Friday, January 04, 2008

Accepting Nominations -Gwangju Prize for Human Rights 2008

Now, on its 8th year, the Gwangju Prize for Human Rights is now open for nomination. Since its inception, this prestigious award has been given to 9 individuals and a Korean organization. In 2006 and 2007 saw co-winners receiving the award. Among the winners include Xanana Gusmao (Timor Leste), Daw Aung San Suu Kyii (Burma), Wardah Hafidz (Indonesia), Malalai Joya (Afghanistan) and Irom Sharmila (India).

For 2008, the prize at stake is US$ 50,000.00, a gold medal and a certificate. The winner will be invited to grace the 2008 Gwangju Prize for Human Rights Award Night on 18 May 2008, in Gwangju, Republic of Korea. This yearly award is sponsored by the May 18 Memorial Foundation.

The Gwangju Prize for Human Rights was established to celebrate the spirit of May 18 Gwangju Democratic Uprising by recognizing both individuals, groups or institutions in Korea and abroad that have contributed in promoting and advancing human rights, democracy and peace in their work. The prize is awarded by the citizens of Gwangju in the spirit of solidarity and gratitude from those whom they have received help in their struggle for democratization. It is hoped that through this award the spirit and message of May 18 will be immortalized in the hearts and mind of humankind.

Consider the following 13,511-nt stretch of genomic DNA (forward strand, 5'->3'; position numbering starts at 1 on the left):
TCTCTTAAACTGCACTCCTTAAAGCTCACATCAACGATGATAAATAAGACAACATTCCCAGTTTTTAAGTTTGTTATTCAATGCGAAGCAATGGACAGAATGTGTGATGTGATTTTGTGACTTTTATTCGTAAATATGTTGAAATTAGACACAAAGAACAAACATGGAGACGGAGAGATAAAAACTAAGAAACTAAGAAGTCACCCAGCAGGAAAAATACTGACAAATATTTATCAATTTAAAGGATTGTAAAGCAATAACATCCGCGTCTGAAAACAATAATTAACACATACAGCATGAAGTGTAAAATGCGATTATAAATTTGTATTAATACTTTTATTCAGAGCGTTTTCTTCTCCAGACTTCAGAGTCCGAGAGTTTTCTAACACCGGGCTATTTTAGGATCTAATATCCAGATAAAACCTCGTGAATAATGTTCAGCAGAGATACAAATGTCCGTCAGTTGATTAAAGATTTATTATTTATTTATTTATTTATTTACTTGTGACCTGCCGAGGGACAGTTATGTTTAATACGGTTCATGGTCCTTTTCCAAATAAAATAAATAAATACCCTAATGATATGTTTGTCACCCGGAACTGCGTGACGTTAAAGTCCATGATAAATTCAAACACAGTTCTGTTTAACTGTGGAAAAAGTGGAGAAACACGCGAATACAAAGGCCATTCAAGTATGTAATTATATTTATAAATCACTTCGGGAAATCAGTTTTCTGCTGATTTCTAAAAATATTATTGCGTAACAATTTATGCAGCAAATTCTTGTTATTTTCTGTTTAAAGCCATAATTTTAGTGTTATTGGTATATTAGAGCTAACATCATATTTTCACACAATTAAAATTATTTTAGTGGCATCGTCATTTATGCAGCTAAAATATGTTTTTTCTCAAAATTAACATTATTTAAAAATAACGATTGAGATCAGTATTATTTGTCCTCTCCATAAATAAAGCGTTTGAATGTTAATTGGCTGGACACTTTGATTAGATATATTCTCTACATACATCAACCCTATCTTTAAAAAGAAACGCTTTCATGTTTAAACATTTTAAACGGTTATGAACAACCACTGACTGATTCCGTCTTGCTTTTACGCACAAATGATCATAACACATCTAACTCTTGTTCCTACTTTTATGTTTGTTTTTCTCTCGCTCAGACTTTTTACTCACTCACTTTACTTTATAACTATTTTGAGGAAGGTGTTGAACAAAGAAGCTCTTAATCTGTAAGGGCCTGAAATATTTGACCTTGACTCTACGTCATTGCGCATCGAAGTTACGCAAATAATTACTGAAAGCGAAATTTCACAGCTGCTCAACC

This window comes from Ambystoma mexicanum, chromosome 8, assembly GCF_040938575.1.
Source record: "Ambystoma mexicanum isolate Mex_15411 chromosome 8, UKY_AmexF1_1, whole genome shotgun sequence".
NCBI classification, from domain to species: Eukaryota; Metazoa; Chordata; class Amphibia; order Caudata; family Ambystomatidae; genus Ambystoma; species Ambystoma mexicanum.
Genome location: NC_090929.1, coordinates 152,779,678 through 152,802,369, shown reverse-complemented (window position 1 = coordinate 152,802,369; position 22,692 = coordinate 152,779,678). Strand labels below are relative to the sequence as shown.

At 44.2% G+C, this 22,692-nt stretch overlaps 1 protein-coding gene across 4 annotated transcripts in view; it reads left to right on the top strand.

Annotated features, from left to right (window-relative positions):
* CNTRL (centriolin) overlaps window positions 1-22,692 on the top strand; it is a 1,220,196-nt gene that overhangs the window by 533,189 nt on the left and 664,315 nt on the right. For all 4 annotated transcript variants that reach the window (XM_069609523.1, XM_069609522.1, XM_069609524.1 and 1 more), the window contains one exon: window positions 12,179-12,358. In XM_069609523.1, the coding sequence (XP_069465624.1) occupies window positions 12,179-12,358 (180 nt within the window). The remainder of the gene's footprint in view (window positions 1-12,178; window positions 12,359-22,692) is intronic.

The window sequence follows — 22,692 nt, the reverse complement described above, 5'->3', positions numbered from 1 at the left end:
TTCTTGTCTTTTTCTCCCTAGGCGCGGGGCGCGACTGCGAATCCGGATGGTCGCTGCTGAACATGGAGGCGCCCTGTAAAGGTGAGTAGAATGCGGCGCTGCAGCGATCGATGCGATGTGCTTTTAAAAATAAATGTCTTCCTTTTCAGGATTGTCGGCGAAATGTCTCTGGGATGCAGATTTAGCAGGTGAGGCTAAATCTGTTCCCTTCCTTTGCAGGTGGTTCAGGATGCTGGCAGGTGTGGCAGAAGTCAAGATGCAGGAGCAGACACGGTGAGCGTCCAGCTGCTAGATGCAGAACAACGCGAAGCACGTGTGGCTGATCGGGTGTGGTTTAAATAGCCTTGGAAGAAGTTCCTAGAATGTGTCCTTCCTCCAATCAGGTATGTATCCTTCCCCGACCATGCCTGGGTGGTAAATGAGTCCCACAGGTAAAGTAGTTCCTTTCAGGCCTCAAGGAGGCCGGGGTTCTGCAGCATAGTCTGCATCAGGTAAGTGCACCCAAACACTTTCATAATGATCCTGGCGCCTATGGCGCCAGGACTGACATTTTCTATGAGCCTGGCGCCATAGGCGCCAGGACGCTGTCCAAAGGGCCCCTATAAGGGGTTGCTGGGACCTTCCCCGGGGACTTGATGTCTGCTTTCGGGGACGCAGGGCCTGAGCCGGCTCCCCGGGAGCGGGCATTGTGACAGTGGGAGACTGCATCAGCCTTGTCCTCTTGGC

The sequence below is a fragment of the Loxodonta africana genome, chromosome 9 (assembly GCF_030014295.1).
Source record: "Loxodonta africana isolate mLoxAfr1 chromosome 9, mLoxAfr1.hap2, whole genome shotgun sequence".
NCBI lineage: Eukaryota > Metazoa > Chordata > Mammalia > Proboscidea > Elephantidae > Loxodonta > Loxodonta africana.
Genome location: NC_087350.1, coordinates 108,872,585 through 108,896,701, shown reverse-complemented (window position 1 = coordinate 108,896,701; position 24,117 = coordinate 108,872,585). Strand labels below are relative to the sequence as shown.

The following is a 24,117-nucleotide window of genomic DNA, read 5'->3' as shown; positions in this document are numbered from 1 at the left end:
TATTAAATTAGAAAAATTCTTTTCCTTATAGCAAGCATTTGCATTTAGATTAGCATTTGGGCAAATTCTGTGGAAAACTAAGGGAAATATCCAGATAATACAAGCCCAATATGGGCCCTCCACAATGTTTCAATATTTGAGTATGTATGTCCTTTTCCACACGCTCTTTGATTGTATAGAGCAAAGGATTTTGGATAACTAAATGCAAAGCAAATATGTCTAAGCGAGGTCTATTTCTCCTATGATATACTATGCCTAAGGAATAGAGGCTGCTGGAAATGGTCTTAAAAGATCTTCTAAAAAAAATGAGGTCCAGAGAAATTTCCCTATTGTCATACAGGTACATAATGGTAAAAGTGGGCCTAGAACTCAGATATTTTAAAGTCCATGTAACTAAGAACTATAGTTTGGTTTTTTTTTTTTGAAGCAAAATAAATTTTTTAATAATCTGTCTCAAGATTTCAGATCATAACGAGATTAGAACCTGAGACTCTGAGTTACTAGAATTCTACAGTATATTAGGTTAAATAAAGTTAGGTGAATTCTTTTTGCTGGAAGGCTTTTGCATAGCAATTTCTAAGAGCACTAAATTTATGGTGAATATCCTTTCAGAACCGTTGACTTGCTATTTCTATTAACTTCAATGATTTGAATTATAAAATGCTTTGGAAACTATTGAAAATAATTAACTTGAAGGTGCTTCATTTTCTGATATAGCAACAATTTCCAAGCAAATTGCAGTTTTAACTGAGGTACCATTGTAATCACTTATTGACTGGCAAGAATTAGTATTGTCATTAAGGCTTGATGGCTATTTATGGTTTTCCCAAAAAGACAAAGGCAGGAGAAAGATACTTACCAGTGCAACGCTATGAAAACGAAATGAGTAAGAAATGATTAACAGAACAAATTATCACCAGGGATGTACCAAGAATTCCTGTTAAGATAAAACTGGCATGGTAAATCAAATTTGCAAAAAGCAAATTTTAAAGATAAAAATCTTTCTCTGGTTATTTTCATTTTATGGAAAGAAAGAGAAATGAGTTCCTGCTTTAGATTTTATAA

The Gwangju Prize for Human Rights which is given yearly has the following aims:
1). To enhance the spirit of the May 18 Democratic Uprising by awarding individuals, groups or institutions in Korea and abroad on their contribution to improving human rights and peace throughout the world.
2). To reward individuals, groups and institutions in Korea and/or abroad for promoting the goals of the May 18 Democratic Uprising as a movement toward unification and cooperation.

Deadline for submission of application form is 30 March 2008. Please visit our blogsites for other related information: and

Please download the form from this link:

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Irom Sharmila Video

Irom Sharmila is a young woman of Manipur who has been on a fast-to-death for nearly 7 years now. She has been demanding the removal of a brutal law from her land. Manipur is a north-east Indian state (bordering Myanmar), riven for decades by insurgency and armed separatist movements. The Government of India has attempted to control the situation militarily, granting drastic powers to the security forces. The Armed Forces (Special Powers) Act enforced in the region lets people be arrested, shot and even killed - on suspicion alone. But Sharmila is willing to stake everything -- even her life -- to restore justice and dignity to her people.